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Training, Stress, Score

TSS (Training Stress Score) is a metric of training load used to measure the intensity of exercise.

Example usage: 'I have a TSS of 80 this week, so I'll need to rest up on my next recovery day.'

Most used in: Triathlon and endurance cycling circles.

Most used by: Serious cyclists looking to track and measure their training load.

Popularity: 8/10

Comedy Value: 4/10

Also see: Training Load, Stress Load, Intensity Factor, Training Stress Balance,

What is TSS (Training Stress Score)?

TSS (Training Stress Score) is a method of quantifying the intensity of a cyclist's training rides. It is comprised of both the duration and the intensity of the ride and is used to measure the overall load of a training program. TSS is measured on a scale of 0 to 100 and is calculated by multiplying the intensity of the ride (measured in normalized power) by the duration of the ride (in hours).

For example, a two hour ride with an intensity of 200 normalized power would have a TSS of 400 (200 x 2). Generally, a TSS of 200 or more is considered a high-intensity ride. The higher the TSS score, the more stress is being put on the cyclist's body.

TSS is used by cyclists to track their performance over time and to measure their progress. By monitoring TSS over a period of time, cyclists can adjust their training program to ensure they are pushing themselves enough, but not over-training. It is also used to measure the intensity of a race or event.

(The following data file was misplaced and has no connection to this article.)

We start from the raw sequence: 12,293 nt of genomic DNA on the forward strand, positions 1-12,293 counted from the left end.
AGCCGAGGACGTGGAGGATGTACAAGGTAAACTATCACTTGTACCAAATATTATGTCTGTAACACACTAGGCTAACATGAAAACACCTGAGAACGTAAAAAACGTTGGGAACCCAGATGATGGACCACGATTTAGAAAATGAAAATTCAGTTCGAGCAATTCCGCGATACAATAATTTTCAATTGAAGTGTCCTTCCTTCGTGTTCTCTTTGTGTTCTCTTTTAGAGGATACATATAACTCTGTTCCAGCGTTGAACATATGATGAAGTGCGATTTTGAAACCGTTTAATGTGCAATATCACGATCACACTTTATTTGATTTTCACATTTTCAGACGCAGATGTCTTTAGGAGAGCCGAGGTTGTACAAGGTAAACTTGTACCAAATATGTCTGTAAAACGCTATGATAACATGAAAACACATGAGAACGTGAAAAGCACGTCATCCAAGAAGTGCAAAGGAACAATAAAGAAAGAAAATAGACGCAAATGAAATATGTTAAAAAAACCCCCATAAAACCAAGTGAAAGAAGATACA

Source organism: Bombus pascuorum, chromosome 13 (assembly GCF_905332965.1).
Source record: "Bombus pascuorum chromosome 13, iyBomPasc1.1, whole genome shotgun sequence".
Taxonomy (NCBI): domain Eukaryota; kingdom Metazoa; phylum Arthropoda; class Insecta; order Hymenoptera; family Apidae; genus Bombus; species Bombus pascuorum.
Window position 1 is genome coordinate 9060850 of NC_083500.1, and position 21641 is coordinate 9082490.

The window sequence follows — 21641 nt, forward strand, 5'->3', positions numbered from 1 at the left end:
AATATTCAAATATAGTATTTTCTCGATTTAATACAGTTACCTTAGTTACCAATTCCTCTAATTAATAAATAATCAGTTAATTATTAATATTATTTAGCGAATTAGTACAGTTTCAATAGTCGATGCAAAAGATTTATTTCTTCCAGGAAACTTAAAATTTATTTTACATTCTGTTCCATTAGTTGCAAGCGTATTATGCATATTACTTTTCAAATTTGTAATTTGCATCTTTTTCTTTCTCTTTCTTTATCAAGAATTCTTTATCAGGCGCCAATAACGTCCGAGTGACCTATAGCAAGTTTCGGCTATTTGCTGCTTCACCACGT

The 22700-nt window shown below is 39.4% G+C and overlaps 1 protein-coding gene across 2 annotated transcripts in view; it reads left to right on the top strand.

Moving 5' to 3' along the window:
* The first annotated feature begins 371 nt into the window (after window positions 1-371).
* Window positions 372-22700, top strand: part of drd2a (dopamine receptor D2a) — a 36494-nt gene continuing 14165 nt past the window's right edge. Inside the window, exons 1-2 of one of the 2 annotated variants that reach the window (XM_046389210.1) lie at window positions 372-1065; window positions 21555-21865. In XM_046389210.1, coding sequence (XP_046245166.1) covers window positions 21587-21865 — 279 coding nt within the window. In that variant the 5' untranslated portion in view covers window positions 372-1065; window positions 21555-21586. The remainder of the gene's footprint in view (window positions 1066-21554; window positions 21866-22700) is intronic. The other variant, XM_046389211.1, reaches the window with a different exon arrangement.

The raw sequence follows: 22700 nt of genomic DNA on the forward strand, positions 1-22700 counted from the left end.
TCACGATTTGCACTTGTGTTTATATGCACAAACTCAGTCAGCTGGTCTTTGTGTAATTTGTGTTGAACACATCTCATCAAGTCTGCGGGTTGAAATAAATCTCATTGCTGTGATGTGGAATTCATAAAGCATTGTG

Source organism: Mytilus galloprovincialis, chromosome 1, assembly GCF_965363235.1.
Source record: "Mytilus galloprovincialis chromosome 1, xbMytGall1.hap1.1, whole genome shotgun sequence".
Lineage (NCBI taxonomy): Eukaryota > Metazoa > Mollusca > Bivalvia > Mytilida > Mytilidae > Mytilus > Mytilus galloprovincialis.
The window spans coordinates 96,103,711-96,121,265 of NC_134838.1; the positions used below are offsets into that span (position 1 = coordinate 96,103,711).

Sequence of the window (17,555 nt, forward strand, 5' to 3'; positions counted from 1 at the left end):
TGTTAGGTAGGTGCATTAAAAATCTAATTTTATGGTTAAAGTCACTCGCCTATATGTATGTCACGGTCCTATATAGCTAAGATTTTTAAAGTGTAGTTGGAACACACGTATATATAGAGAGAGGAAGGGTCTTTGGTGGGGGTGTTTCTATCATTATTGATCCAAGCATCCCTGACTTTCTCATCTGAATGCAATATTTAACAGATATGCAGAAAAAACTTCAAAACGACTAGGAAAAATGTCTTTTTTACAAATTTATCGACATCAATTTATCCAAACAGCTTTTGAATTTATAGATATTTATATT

TSS is a useful tool for cyclists of all levels, from beginner to professional. It can help cyclists track their performance and adjust their training program accordingly.


Exploring the Origins of Cycling Term 'TSS (Training Stress Score)'

The cycling term 'Training Stress Score' (TSS) was first coined in the early 2000s by Dr. Andrew Coggan and Hunter Allen, two cycling coaches in the United States. The term was used to measure the intensity of a rider's training session. It was developed as a reliable way to measure the physiological stress of a workout, which was seen as a better indicator of fitness than pure mileage.

TSS was designed to measure the overall intensity of a ride, taking into account both the duration and intensity of the effort. It was based on the idea that the greatest gains in fitness come from training at the highest intensity level possible. The TSS system assigns a numerical value to each training session, with higher values indicating more intense workouts. This system allowed riders to measure their training load over time, making it easier to track progress and adjust their training plan accordingly.

TSS has become an important tool for cyclists and coaches alike, as it provides a reliable way to measure the intensity of a workout. It is widely used by professional athletes and amateur riders alike, helping them to maximize their training efforts and reach their performance goals.

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